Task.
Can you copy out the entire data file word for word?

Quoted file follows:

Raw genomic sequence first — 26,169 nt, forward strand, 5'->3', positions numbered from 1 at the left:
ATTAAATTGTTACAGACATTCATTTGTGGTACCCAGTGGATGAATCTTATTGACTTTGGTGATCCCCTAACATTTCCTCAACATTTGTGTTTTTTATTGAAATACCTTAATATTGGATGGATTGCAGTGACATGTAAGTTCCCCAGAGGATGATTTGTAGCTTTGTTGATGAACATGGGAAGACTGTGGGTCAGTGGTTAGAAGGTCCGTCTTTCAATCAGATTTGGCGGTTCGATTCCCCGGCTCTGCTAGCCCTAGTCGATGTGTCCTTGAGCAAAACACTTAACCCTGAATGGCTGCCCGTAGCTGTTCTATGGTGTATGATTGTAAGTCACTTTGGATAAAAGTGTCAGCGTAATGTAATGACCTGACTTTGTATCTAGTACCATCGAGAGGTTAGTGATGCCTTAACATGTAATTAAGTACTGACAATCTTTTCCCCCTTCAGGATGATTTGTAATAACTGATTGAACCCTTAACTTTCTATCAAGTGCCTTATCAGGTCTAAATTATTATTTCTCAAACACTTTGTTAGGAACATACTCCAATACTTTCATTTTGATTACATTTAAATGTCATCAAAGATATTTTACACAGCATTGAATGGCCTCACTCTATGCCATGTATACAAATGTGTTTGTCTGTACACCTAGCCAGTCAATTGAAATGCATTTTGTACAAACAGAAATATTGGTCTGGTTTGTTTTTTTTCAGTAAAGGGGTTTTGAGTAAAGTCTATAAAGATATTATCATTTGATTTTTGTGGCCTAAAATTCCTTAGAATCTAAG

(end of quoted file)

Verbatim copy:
Raw genomic sequence first — 26,169 nt, forward strand, 5'->3', positions numbered from 1 at the left:
ATTAAATTGTTACAGACATTCATTTGTGGTACCCAGTGGATGAATCTTATTGACTTTGGTGATCCCCTAACATTTCCTCAACATTTGTGTTTTTTATTGAAATACCTTAATATTGGATGGATTGCAGTGACATGTAAGTTCCCCAGAGGATGATTTGTAGCTTTGTTGATGAACATGGGAAGACTGTGGGTCAGTGGTTAGAAGGTCCGTCTTTCAATCAGATTTGGCGGTTCGATTCCCCGGCTCTGCTAGCCCTAGTCGATGTGTCCTTGAGCAAAACACTTAACCCTGAATGGCTGCCCGTAGCTGTTCTATGGTGTATGATTGTAAGTCACTTTGGATAAAAGTGTCAGCGTAATGTAATGACCTGACTTTGTATCTAGTACCATCGAGAGGTTAGTGATGCCTTAACATGTAATTAAGTACTGACAATCTTTTCCCCCTTCAGGATGATTTGTAATAACTGATTGAACCCTTAACTTTCTATCAAGTGCCTTATCAGGTCTAAATTATTATTTCTCAAACACTTTGTTAGGAACATACTCCAATACTTTCATTTTGATTACATTTAAATGTCATCAAAGATATTTTACACAGCATTGAATGGCCTCACTCTATGCCATGTATACAAATGTGTTTGTCTGTACACCTAGCCAGTCAATTGAAATGCATTTTGTACAAACAGAAATATTGGTCTGGTTTGTTTTTTTTCAGTAAAGGGGTTTTGAGTAAAGTCTATAAAGATATTATCATTTGATTTTTGTGGCCTAAAATTCCTTAGAATCTAAG